Behind the scenes with the EFC in Ottawa

01 August 2020

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If we are quiet sometimes about our work, there is a reason. In this Q and A, Julia Beazley, director of public policy for the EFC, pulls back the curtain on the EFC’s work in Ottawa.

How does the EFC select the issues we work on?

We engage on policy issues that are touched on by core biblical principles: care for the vulnerable, the sanctity of life, religious freedom, family and community, and church and mission.

The EFC supports and works toward policies that agree with or advance these biblical principles. Our goal is to promote care for those who are vulnerable, protecting and upholding the dignity of all people and respect for the sanctity of every human life.

We select issues and policy positions that we believe would be supported by our affiliates. If there is a new issue that requires our engagement, we first consult with a representative group from our affiliates to test messaging and positioning, and then communicate these back to the wider community,

How do you choose the partners we work with?

We regularly work in collaboration with other Christian organizations or other faith groups on issues of common concern. We may work in a broad coalition with other organizations toward a specific policy goal – even though we may differ with them on other policy matters.

Strategic, coordinated messaging or a statement by a broad coalition has more impact and is more likely to be heard by elected officials.

Not only is it more effective to work in a coalition, it also gives each group the opportunity to learn and benefit from another’s experience and expertise. We focus on what brings us together, recognizing that there are differences between us.

Working with partners can be hard work. It can involve the delicate work of negotiating, collaborating, finding common ground and avoiding pitfalls. It involves trust. Relationships are an essential foundation to working together and they are built over time.

Much of the EFC’s work is behind the scenes. Can you tell us about that?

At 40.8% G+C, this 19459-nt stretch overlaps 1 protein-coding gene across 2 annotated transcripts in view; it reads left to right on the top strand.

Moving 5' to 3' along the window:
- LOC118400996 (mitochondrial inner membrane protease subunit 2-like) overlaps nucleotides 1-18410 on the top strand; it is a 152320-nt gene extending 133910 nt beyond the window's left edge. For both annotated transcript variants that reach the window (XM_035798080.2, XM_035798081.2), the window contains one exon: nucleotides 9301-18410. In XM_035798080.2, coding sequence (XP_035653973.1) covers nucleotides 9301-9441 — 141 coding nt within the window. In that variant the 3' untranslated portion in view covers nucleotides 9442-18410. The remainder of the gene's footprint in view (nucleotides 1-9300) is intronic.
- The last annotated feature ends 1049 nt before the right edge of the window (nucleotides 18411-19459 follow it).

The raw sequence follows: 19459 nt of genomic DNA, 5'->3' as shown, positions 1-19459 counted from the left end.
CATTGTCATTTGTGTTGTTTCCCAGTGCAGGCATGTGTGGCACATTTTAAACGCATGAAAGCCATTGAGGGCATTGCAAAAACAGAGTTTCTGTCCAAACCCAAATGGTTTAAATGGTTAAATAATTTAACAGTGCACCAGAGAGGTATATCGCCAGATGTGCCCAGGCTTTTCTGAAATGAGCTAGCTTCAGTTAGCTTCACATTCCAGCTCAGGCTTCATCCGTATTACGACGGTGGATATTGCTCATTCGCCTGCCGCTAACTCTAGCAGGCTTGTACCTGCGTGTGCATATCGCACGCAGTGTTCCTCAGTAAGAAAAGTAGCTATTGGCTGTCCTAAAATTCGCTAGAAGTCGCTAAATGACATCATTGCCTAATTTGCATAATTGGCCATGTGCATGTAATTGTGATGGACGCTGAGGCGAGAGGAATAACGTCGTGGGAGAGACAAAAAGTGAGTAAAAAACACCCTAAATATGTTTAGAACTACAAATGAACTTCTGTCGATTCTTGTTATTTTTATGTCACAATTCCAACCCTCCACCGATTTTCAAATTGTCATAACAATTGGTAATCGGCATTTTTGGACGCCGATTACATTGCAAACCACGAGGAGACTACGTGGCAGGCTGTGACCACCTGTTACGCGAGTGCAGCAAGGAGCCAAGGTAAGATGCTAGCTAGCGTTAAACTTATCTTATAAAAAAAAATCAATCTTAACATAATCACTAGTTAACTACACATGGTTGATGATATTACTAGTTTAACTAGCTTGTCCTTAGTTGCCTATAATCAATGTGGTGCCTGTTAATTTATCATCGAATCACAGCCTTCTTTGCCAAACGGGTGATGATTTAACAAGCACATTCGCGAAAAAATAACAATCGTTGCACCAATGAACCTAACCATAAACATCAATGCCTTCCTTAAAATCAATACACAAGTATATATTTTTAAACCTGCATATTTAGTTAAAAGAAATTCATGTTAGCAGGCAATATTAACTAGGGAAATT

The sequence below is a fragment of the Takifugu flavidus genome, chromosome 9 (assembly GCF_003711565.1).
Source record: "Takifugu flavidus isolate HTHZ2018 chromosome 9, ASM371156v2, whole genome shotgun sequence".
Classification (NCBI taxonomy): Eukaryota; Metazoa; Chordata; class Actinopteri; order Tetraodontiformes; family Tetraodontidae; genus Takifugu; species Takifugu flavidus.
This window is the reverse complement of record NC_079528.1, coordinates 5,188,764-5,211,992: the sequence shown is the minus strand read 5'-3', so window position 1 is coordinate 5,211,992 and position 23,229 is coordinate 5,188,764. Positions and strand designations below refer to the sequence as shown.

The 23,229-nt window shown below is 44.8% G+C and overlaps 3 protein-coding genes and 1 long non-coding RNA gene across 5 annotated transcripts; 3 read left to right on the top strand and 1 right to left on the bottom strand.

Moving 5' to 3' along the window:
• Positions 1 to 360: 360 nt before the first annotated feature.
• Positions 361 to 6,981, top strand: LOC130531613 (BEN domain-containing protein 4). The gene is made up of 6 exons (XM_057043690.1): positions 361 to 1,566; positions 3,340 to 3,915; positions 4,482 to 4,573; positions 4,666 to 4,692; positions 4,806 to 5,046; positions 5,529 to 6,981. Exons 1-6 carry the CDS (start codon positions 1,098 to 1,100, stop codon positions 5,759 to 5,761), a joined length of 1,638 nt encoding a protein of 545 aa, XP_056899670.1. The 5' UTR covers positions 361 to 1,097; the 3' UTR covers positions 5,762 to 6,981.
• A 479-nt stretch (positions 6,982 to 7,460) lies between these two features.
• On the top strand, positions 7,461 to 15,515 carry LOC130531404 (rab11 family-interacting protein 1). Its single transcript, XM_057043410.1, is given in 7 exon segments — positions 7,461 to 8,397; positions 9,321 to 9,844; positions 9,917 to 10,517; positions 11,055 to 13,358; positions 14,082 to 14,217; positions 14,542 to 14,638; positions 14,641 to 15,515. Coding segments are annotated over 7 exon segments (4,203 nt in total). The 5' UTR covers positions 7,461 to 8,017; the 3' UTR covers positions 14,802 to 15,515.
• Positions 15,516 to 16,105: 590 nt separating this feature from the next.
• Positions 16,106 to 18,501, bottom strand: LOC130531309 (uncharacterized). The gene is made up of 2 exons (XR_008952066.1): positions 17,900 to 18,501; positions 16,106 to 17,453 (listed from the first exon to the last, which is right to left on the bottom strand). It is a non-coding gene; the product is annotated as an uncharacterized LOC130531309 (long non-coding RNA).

There is trust when someone in a political office knows your conversations will be both helpful and kept in confidence. Establishing and keeping this trust allows us to have conversations with MPs and Senators about initiatives or concerns with a proposed bill, or to recommend stakeholders and experts who can speak to a parliamentary committee, for example. A relationship of trust allows us to meet with staff in Ministers’ offices to discuss the wording of sensitive policies, to work toward the best possible outcome.

At all times, we are looking to raise awareness and help bring about the best possible outcome, even if our participation remains quiet.

We bring constructive, accurate information to policy discussions, and it definitely takes time to research and develop that kind of response. And relationships of trust are built over time and by reputation. We’re happy we have that role in Ottawa.

What is the most important thing you want donors to know about the EFC’s public policy work?

Your support makes it possible for us to develop trusted relationships and partnerships, and to do the background work necessary to promote biblical principles in public life.

We may not be able to tell you about all the behind-the-scenes ways we’re working to advance biblical principles in a range of policy issues. Sometimes respecting trust means we are not even able to openly share successes the way we would like, but please know that we are there, working faithfully on your behalf. Know also that your support allows us to be involved in important discussions that make a difference, often behind the scenes.

How you can help

  • Let us know your questions. If you are ever wondering about the work the EFC does, or how we carry it out, please let us know. Our donors are our most important partners, and communication is key.
  • We rely on your prayers. Please include the work of the EFC in your household and church prayers. We appreciate this and also pray for you in our weekly devotion times.
  • Check in with us regularly. Our website always has updates.
Also in this issue: The EFC makes submission in Supreme Court case; Could you mail a postcard to help stop euthanasia expansion?; Updating you on Canada’s most immediate issues; Message from the president; EFC statement on racism; Hearts and hands – Insights from the work of the EFC’s Karen Stiller.